Can a tablet app help children with attention difficulties?

Can a tablet app help children with attention difficulties?

by Dyani Lewis


Need to be reminded to floss? There's an app for that. A session of office yoga? There's an app for that, too. And now, for children with trouble focusing their attention due to conditions such as autism — and the clinicians who care for them — there's an equally-compelling app called TALI.

It's a game featuring four tubby fur balls — the eponymous TALIs — characters animated by Melbourne-based Torus Games, which has also developed games featuring Shrek and Scooby-Doo. The TALIs guide children through games that ratchet up through multiple skill levels, directly responding to each child's performance.

"It's constantly updating, so it's adaptive to that child's abilities," says Hannah Kirk. For her PhD with MICCN director Kim Cornish, Kirk tested TALI in a randomised-controlled trial involving 76 children with attention problems due to autism spectrum disorder, Down syndrome and other developmental disabilities.

Don't touch the lion

TALI challenges the child to stay focused on a task, to switch their attention between tasks, to block impulsive responding to irrelevant stimuli (in the game, children have to not touch the screen when a lion pops up), and to mentally hold and use information. Encouragement from the TALIs, along with simple gamification techniques such as rewards for tasks completed, motivate children to rise to the challenge.

Kirk's study found that after five weeks playing TALI for 20 minutes, five days a week, children improved their attention skills compared to children playing a game that didn't involve attention training. Three months later, the improvements were still evident.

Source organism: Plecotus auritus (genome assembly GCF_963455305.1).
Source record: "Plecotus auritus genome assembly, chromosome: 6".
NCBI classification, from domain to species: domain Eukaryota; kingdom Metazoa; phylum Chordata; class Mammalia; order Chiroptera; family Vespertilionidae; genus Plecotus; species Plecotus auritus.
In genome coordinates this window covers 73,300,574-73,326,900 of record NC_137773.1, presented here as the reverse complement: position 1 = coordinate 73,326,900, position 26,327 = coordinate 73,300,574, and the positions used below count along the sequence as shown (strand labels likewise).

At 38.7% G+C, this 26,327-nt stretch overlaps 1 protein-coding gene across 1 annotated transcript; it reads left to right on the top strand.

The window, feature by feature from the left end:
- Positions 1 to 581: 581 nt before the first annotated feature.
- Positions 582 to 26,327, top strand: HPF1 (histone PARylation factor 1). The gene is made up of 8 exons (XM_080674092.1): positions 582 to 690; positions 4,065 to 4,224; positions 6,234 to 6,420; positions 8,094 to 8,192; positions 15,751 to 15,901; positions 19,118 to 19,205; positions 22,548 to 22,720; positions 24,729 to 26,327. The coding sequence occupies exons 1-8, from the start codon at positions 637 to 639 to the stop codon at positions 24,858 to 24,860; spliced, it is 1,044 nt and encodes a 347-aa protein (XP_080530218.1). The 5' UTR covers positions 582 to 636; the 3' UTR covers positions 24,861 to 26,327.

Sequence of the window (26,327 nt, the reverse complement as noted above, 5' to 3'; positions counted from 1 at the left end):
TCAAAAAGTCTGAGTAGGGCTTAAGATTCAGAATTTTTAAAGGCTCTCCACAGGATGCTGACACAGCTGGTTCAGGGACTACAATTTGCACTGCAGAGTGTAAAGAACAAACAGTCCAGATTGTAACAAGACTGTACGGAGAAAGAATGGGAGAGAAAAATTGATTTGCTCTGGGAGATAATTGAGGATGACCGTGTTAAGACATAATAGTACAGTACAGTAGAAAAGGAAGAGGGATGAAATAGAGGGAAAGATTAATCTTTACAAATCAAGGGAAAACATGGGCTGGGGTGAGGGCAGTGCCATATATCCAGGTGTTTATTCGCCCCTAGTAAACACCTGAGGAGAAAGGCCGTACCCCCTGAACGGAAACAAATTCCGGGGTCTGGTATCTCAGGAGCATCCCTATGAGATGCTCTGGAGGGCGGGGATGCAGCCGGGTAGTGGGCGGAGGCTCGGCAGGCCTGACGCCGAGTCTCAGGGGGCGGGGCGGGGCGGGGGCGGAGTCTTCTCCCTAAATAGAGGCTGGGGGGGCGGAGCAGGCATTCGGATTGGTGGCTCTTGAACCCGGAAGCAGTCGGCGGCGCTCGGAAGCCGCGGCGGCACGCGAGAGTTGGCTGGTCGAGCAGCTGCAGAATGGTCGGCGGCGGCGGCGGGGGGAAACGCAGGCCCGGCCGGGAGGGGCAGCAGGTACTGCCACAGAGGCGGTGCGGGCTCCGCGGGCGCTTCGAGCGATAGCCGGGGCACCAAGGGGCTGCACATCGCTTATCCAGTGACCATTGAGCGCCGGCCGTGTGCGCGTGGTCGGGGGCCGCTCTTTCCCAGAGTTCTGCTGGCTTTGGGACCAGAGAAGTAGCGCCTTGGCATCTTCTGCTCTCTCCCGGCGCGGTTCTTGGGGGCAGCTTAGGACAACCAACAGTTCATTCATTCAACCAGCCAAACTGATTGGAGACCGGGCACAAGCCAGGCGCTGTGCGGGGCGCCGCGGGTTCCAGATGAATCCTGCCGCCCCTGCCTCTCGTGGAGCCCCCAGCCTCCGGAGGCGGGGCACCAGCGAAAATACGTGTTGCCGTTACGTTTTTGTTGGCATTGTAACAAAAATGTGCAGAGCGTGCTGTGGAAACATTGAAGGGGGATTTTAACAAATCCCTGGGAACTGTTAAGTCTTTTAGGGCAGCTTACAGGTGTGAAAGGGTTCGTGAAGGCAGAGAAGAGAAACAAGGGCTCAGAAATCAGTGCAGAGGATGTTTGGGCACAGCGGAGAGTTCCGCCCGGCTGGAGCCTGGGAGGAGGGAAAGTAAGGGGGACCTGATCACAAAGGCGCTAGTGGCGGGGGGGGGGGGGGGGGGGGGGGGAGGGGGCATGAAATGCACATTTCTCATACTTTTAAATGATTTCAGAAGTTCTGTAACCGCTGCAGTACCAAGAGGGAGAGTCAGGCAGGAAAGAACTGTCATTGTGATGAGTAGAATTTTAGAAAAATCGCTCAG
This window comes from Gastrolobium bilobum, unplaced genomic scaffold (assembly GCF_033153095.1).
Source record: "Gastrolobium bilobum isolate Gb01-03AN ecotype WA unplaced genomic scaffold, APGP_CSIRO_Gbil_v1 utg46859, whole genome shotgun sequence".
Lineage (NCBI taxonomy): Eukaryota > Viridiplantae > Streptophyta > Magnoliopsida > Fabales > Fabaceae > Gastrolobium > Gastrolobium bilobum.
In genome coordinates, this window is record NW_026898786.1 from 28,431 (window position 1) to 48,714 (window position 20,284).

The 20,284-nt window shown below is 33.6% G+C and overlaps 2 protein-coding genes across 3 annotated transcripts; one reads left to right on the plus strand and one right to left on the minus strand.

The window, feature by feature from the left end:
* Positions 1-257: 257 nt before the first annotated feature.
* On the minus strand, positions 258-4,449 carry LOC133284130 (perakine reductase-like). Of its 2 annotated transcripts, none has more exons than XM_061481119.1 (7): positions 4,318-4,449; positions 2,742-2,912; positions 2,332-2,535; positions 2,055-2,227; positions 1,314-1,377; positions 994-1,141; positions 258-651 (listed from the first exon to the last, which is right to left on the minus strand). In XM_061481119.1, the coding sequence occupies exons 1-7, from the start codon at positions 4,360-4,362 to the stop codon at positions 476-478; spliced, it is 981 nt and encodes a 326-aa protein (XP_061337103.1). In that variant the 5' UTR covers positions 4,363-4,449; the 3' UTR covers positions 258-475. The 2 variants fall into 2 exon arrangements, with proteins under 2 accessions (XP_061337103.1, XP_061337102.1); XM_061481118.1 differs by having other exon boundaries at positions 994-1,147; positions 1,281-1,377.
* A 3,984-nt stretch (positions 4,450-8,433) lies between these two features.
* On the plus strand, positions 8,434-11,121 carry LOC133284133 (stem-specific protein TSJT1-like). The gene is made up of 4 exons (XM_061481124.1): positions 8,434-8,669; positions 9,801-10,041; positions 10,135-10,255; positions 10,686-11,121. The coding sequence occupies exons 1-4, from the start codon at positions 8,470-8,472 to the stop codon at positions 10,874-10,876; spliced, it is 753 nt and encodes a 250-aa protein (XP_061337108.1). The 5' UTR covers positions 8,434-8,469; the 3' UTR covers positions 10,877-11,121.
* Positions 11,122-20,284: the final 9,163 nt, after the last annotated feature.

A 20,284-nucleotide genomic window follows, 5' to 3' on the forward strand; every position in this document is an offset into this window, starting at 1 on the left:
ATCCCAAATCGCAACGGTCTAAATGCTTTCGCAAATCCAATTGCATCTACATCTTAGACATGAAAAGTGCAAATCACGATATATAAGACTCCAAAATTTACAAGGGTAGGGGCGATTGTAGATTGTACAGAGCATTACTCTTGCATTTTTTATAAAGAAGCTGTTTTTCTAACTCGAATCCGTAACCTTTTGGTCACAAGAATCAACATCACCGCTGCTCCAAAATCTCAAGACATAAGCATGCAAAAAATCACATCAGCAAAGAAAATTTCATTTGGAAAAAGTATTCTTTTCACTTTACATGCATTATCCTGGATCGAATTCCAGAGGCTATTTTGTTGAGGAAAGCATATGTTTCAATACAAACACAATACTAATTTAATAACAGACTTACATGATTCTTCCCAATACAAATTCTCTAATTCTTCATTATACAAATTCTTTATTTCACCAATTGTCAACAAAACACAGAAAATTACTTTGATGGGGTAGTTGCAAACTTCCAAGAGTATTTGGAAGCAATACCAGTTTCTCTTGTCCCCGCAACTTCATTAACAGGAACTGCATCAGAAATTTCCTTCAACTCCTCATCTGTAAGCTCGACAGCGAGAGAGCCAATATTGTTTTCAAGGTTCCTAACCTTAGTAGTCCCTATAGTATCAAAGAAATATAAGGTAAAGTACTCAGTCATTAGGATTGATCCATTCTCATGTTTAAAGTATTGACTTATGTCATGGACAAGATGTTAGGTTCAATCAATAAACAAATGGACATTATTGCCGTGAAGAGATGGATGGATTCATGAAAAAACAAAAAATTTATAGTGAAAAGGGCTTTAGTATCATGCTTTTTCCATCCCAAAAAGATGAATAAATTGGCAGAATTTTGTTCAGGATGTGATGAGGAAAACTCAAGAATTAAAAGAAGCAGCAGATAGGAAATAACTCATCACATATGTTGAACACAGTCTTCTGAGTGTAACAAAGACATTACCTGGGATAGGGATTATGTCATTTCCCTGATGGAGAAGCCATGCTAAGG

"It's the first indication that this type of training is able to produce improvements in those core cognitive aspects of attention," says Kirk.

Roughly 5 percent of children have an attention problem. Typically, they have difficulties in focusing, maintaining or switching attention, which leads to learning and behavioural problems, and severely limits a child's chance of flourishing.

Hive of activity

And TALI doesn't just improve a child's focusing abilities.

There's also a sophisticated boiler room of activity underpinning the app, courtesy of data analysis software developed by Melbourne-based firm Grey Innovation. It processes 140 variables, multiple times a second, as the game is played. With the parent's consent, this delivers valuable data into the hands of the research team, who use it to further refine the game, and better understand attention disorders.

Once TALI is released — slated for 2016 — the same data will be used to generate reports to assist clinicians diagnose and monitor children with attention difficulties.

Grey Innovation also provided the commercialisation know-how, launching a spin-off company, TALI Health, which brings together the Cornish team, Grey Innovation's own software developers, and experts at Torus Games.

"Everyone brought completely different expertise to the table," says Grey Innovation's business development manager, Grace Lethlean. "It's a really symbiotic relationship."

And it hasn't ended.

Kirk is set to become TALI Health's Chief Scientific Officer, and if all goes to plan, the company will be extending the product line-up with scientifically validated apps tailor-made to specific disorders.

Dr Dyani Lewis is a science writer based in Melbourne